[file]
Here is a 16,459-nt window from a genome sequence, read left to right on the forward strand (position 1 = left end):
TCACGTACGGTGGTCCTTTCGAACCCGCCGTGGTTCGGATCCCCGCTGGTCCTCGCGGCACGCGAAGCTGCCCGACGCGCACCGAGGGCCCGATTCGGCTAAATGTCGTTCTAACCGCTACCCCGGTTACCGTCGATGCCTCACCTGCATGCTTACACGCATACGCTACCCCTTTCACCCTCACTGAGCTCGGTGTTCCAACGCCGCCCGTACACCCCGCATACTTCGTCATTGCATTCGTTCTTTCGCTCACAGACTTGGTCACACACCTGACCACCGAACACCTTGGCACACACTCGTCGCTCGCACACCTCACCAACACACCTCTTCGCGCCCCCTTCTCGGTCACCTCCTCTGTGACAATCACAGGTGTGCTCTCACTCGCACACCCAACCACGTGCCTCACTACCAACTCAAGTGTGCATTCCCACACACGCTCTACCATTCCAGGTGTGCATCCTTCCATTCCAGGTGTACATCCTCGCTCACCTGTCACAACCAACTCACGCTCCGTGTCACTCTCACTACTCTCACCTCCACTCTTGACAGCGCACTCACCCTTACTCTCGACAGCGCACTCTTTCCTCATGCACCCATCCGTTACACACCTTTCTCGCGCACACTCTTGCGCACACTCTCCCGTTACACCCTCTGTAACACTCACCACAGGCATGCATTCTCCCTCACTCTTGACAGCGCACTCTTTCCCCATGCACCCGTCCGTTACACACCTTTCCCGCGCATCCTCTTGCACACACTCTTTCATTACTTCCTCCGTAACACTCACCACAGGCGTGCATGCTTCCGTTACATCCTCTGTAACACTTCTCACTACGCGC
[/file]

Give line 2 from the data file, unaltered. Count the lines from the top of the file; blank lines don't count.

TCACGTACGGTGGTCCTTTCGAACCCGCCGTGGTTCGGATCCCCGCTGGTCCTCGCGGCACGCGAAGCTGCCCGACGCGCACCGAGGGCCCGATTCGGCTAAATGTCGTTCTAACCGCTACCCCGGTTACCGTCGATGCCTCACCTGCATGCTTACACGCATACGCTACCCCTTTCACCCTCACTGAGCTCGGTGTTCCAACGCCGCCCGTACACCCCGCATACTTCGTCATTGCATTCGTTCTTTCGCTCACAGACTTGGTCACACACCTGACCACCGAACACCTTGGCACACACTCGTCGCTCGCACACCTCACCAACACACCTCTTCGCGCCCCCTTCTCGGTCACCTCCTCTGTGACAATCACAGGTGTGCTCTCACTCGCACACCCAACCACGTGCCTCACTACCAACTCAAGTGTGCATTCCCACACACGCTCTACCATTCCAGGTGTGCATCCTTCCATTCCAGGTGTACATCCTCGCTCACCTGTCACAACCAACTCACGCTCCGTGTCACTCTCACTACTCTCACCTCCACTCTTGACAGCGCACTCACCCTTACTCTCGACAGCGCACTCTTTCCTCATGCACCCATCCGTTACACACCTTTCTCGCGCACACTCTTGCGCACACTCTCCCGTTACACCCTCTGTAACACTCACCACAGGCATGCATTCTCCCTCACTCTTGACAGCGCACTCTTTCCCCATGCACCCGTCCGTTACACACCTTTCCCGCGCATCCTCTTGCACACACTCTTTCATTACTTCCTCCGTAACACTCACCACAGGCGTGCATGCTTCCGTTACATCCTCTGTAACACTTCTCACTACGCGC